Narrative of the Life of Frederick Douglass, an American Slave, Written by Himself | Critical Essay by Lucinda H. MacKethan

This literature criticism consists of approximately 30 pages of analysis & critique of Narrative of the Life of Frederick Douglass, an American Slave, Written by Himself.
This section contains 8,957 words
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Critical Essay by Lucinda H. MacKethan

SOURCE: MacKethan, Lucinda H. “From Fugitive Slave to Man of Letters: The Conversion of Frederick Douglass.” Journal of Narrative Technique 16, no. 1 (winter 1986): 55-71.

In the following essay, MacKethan explores Douglass's struggle to establish mastery over language and literature as a means of achieving full human and civil rights.

To be an “American slave” was to be a man denied manhood in a country which defined men as beings endowed by their creator with the inalienable right to freedom. To be a “fugitive American slave” was to be a man seeking to claim title to the specifically American definition of man by finding a “territory” where that definition would legally apply. And to be a “fugitive American slave narrator”...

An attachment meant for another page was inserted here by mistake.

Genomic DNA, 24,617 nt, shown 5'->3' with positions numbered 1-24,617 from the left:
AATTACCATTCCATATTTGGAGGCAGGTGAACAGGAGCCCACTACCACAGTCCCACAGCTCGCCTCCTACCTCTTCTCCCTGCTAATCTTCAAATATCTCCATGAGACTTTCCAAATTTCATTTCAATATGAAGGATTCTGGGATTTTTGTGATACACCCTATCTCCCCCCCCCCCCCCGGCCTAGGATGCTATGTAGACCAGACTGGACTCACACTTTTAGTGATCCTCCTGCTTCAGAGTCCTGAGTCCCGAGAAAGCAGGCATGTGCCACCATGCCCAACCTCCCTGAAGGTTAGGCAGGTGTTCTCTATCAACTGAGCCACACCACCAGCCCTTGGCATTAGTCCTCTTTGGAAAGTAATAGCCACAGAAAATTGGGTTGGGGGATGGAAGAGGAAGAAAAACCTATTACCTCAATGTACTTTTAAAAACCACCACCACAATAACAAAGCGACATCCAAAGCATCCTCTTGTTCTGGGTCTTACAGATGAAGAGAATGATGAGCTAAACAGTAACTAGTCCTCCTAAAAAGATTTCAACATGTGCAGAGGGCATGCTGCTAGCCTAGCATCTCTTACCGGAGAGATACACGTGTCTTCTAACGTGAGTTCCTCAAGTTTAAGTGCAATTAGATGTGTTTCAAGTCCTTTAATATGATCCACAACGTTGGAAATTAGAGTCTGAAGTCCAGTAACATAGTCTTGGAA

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This section contains 8,957 words
(approx. 30 pages at 300 words per page)
Buy the Critical Essay by Lucinda H. MacKethan